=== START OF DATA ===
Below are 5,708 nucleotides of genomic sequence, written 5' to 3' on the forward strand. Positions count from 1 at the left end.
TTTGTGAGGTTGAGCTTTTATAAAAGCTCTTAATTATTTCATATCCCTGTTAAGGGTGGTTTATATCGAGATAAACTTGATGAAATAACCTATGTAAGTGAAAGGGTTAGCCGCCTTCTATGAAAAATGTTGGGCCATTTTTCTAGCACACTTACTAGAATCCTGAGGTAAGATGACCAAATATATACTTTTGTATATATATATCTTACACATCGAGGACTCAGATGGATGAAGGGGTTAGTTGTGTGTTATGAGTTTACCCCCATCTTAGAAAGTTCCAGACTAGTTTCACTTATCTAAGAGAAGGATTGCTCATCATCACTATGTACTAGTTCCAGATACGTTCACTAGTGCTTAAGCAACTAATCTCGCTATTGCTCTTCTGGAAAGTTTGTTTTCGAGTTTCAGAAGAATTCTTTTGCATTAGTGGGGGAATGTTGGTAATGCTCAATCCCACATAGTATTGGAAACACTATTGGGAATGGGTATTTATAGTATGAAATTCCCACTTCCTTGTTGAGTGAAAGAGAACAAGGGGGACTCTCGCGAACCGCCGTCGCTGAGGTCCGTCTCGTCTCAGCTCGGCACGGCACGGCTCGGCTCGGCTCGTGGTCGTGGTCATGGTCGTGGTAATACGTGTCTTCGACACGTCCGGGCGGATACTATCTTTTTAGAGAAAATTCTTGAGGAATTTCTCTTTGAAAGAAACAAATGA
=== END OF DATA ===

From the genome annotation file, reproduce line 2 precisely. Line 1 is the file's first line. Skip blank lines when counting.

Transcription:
TTTGTGAGGTTGAGCTTTTATAAAAGCTCTTAATTATTTCATATCCCTGTTAAGGGTGGTTTATATCGAGATAAACTTGATGAAATAACCTATGTAAGTGAAAGGGTTAGCCGCCTTCTATGAAAAATGTTGGGCCATTTTTCTAGCACACTTACTAGAATCCTGAGGTAAGATGACCAAATATATACTTTTGTATATATATATCTTACACATCGAGGACTCAGATGGATGAAGGGGTTAGTTGTGTGTTATGAGTTTACCCCCATCTTAGAAAGTTCCAGACTAGTTTCACTTATCTAAGAGAAGGATTGCTCATCATCACTATGTACTAGTTCCAGATACGTTCACTAGTGCTTAAGCAACTAATCTCGCTATTGCTCTTCTGGAAAGTTTGTTTTCGAGTTTCAGAAGAATTCTTTTGCATTAGTGGGGGAATGTTGGTAATGCTCAATCCCACATAGTATTGGAAACACTATTGGGAATGGGTATTTATAGTATGAAATTCCCACTTCCTTGTTGAGTGAAAGAGAACAAGGGGGACTCTCGCGAACCGCCGTCGCTGAGGTCCGTCTCGTCTCAGCTCGGCACGGCACGGCTCGGCTCGGCTCGTGGTCGTGGTCATGGTCGTGGTAATACGTGTCTTCGACACGTCCGGGCGGATACTATCTTTTTAGAGAAAATTCTTGAGGAATTTCTCTTTGAAAGAAACAAATGA